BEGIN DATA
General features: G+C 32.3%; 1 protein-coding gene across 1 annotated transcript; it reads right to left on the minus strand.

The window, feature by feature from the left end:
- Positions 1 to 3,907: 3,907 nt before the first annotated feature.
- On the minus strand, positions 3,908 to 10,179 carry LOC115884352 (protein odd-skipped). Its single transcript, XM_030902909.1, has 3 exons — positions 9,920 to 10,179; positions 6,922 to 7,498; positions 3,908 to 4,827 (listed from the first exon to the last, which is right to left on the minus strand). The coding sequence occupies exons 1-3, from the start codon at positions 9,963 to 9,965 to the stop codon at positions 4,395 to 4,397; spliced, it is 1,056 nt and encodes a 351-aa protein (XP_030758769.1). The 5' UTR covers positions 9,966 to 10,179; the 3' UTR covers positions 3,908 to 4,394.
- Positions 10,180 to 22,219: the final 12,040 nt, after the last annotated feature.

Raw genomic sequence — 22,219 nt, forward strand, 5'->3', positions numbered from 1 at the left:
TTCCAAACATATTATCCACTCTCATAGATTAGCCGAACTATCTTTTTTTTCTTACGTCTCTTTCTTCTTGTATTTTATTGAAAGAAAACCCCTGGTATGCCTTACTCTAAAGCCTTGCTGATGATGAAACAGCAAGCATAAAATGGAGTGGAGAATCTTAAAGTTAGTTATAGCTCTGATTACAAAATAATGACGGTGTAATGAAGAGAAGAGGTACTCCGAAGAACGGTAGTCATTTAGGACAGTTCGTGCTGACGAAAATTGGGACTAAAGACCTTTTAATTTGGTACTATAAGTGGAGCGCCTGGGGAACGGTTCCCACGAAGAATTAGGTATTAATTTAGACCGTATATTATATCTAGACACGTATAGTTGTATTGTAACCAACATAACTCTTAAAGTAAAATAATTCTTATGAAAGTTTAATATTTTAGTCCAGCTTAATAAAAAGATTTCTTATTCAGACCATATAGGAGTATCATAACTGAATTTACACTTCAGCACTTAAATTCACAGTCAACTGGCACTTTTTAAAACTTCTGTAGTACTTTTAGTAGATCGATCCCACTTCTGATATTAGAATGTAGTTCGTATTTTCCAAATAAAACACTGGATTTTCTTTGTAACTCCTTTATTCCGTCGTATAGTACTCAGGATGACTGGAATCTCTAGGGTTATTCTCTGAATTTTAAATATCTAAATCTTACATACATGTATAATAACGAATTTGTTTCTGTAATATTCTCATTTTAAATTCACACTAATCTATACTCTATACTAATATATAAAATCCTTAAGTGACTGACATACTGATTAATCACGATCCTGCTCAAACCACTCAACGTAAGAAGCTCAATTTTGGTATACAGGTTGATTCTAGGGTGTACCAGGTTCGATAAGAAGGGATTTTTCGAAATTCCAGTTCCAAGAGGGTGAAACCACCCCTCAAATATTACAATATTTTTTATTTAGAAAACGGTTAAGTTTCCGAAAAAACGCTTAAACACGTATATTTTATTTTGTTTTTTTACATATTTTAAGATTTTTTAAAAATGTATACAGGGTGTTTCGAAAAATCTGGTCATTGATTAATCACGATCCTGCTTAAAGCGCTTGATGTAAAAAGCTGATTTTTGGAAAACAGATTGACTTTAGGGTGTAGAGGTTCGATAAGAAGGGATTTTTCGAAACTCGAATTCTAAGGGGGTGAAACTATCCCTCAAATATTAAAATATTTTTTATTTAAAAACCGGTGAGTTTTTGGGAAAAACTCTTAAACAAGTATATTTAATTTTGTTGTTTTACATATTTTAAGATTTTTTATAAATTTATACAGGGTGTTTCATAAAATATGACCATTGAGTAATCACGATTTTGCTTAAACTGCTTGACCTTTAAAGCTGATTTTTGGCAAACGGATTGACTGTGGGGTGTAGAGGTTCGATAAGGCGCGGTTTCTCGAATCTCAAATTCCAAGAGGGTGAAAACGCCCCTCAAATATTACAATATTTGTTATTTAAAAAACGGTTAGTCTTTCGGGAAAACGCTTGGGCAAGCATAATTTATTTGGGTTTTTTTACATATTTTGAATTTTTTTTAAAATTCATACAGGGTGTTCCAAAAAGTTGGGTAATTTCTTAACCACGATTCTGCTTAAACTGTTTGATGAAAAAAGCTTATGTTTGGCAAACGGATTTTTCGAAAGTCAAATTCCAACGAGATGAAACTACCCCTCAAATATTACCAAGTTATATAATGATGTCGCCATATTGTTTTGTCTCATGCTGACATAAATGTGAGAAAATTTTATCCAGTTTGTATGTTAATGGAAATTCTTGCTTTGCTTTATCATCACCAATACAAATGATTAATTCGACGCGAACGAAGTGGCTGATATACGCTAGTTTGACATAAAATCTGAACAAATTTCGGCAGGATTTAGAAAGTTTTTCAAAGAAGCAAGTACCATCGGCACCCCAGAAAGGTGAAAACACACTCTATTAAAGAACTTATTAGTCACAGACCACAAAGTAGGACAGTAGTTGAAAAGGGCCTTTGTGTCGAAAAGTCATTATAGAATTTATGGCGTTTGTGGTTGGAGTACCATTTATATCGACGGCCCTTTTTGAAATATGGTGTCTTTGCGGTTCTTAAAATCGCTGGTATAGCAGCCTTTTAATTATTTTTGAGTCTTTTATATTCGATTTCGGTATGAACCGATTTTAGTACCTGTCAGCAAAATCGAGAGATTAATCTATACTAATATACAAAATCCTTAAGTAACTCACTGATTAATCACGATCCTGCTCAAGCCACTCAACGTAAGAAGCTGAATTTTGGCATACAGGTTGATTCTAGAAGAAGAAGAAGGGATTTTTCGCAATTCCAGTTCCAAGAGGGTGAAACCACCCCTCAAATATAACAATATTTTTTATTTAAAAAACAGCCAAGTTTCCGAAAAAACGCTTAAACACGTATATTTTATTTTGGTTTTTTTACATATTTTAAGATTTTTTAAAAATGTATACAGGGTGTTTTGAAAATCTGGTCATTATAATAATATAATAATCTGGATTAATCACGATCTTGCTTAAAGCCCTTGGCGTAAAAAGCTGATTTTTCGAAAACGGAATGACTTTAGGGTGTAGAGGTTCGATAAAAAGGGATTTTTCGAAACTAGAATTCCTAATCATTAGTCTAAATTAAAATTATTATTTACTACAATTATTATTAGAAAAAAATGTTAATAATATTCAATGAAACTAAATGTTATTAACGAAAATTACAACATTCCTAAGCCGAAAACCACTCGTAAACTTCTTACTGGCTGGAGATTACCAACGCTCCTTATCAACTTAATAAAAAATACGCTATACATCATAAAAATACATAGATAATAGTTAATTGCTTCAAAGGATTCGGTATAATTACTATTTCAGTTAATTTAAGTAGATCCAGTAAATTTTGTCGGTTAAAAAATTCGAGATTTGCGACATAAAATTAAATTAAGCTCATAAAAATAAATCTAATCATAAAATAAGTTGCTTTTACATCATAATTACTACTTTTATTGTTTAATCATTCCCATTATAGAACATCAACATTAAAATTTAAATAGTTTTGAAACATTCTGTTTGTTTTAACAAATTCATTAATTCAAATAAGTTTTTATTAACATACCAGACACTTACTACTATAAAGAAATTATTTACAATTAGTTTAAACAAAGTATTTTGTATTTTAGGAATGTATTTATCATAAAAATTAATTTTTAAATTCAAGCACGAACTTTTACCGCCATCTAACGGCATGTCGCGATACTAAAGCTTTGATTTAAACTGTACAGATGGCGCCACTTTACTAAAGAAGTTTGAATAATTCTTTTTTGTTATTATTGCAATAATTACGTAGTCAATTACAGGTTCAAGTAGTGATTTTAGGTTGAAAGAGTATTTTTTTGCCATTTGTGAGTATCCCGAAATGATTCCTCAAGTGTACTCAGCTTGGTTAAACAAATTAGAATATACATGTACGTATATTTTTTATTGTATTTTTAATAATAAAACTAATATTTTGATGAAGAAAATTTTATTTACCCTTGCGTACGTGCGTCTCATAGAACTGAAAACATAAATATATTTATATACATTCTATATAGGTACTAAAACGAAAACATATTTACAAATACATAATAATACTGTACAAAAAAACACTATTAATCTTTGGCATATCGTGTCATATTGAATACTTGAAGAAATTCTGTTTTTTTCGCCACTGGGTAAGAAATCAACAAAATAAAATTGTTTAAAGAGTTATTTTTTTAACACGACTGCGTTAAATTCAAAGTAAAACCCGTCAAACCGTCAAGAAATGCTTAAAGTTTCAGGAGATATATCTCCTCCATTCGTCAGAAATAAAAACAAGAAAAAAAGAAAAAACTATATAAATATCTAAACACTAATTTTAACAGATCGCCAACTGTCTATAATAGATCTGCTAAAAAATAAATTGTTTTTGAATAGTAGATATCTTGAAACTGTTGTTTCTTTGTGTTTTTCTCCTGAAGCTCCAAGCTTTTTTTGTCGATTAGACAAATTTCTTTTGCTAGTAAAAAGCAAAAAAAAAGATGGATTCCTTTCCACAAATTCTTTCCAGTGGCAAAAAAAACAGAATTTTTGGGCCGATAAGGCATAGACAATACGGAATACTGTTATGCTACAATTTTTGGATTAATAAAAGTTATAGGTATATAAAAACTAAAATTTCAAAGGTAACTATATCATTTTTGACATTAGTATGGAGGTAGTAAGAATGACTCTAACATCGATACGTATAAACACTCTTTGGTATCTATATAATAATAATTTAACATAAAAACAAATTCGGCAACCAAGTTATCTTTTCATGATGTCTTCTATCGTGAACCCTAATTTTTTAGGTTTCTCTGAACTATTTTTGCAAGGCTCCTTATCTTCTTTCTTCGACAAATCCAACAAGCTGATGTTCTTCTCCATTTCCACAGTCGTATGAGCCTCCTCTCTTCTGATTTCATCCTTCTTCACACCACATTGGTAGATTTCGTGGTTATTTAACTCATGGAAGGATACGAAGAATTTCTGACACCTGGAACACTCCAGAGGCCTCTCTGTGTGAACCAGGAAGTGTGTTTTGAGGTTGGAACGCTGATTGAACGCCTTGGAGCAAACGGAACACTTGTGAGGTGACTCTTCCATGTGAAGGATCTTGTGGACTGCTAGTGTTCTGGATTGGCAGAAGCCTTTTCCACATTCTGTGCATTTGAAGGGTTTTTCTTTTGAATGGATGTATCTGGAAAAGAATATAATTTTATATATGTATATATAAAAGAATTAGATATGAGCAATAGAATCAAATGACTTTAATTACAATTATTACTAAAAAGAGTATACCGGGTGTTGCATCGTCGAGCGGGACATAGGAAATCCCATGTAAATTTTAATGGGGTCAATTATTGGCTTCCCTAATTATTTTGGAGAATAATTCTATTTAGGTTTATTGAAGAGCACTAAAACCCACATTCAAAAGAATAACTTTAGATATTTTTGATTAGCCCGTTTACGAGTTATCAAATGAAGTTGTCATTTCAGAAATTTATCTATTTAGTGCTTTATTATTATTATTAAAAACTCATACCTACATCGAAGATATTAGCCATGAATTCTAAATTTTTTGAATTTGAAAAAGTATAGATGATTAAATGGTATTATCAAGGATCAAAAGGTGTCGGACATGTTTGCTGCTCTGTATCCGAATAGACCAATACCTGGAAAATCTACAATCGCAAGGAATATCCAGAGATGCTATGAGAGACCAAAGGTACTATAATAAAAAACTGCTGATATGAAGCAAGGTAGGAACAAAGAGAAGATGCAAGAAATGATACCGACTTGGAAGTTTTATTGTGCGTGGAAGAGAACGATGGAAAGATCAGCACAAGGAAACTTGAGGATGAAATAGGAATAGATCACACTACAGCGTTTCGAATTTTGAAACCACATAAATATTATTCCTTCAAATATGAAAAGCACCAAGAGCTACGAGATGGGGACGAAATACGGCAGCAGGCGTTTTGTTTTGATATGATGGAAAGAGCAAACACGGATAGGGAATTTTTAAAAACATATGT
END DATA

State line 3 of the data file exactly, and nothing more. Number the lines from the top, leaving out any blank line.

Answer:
- Positions 1 to 3,907: 3,907 nt before the first annotated feature.